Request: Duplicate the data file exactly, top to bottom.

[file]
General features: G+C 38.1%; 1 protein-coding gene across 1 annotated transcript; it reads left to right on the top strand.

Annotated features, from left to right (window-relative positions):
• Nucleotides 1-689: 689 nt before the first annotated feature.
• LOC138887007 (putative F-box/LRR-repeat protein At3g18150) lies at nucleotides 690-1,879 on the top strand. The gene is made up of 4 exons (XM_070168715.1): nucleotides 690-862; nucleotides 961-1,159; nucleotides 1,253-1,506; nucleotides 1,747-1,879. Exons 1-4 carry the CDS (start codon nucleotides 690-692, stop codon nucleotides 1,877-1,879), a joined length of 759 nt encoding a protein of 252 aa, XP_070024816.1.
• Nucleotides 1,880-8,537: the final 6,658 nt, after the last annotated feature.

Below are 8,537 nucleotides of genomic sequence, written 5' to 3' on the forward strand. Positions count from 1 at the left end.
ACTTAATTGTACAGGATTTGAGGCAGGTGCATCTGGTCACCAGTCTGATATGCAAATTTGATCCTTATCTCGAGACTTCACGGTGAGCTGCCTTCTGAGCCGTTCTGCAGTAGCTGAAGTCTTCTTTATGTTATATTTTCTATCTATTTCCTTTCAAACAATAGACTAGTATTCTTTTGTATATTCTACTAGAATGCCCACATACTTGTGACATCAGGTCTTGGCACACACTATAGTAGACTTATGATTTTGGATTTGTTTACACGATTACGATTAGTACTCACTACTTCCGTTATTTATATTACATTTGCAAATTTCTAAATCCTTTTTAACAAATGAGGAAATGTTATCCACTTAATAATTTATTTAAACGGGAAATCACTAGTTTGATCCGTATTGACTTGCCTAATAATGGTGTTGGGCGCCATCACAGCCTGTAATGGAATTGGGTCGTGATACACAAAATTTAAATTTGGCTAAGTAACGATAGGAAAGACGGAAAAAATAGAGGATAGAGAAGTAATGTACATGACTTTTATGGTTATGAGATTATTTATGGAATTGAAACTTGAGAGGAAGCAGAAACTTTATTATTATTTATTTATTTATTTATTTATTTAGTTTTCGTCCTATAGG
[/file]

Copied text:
General features: G+C 38.1%; 1 protein-coding gene across 1 annotated transcript; it reads left to right on the top strand.

Annotated features, from left to right (window-relative positions):
• Nucleotides 1-689: 689 nt before the first annotated feature.
• LOC138887007 (putative F-box/LRR-repeat protein At3g18150) lies at nucleotides 690-1,879 on the top strand. The gene is made up of 4 exons (XM_070168715.1): nucleotides 690-862; nucleotides 961-1,159; nucleotides 1,253-1,506; nucleotides 1,747-1,879. Exons 1-4 carry the CDS (start codon nucleotides 690-692, stop codon nucleotides 1,877-1,879), a joined length of 759 nt encoding a protein of 252 aa, XP_070024816.1.
• Nucleotides 1,880-8,537: the final 6,658 nt, after the last annotated feature.

Below are 8,537 nucleotides of genomic sequence, written 5' to 3' on the forward strand. Positions count from 1 at the left end.
ACTTAATTGTACAGGATTTGAGGCAGGTGCATCTGGTCACCAGTCTGATATGCAAATTTGATCCTTATCTCGAGACTTCACGGTGAGCTGCCTTCTGAGCCGTTCTGCAGTAGCTGAAGTCTTCTTTATGTTATATTTTCTATCTATTTCCTTTCAAACAATAGACTAGTATTCTTTTGTATATTCTACTAGAATGCCCACATACTTGTGACATCAGGTCTTGGCACACACTATAGTAGACTTATGATTTTGGATTTGTTTACACGATTACGATTAGTACTCACTACTTCCGTTATTTATATTACATTTGCAAATTTCTAAATCCTTTTTAACAAATGAGGAAATGTTATCCACTTAATAATTTATTTAAACGGGAAATCACTAGTTTGATCCGTATTGACTTGCCTAATAATGGTGTTGGGCGCCATCACAGCCTGTAATGGAATTGGGTCGTGATACACAAAATTTAAATTTGGCTAAGTAACGATAGGAAAGACGGAAAAAATAGAGGATAGAGAAGTAATGTACATGACTTTTATGGTTATGAGATTATTTATGGAATTGAAACTTGAGAGGAAGCAGAAACTTTATTATTATTTATTTATTTATTTATTTATTTAGTTTTCGTCCTATAGG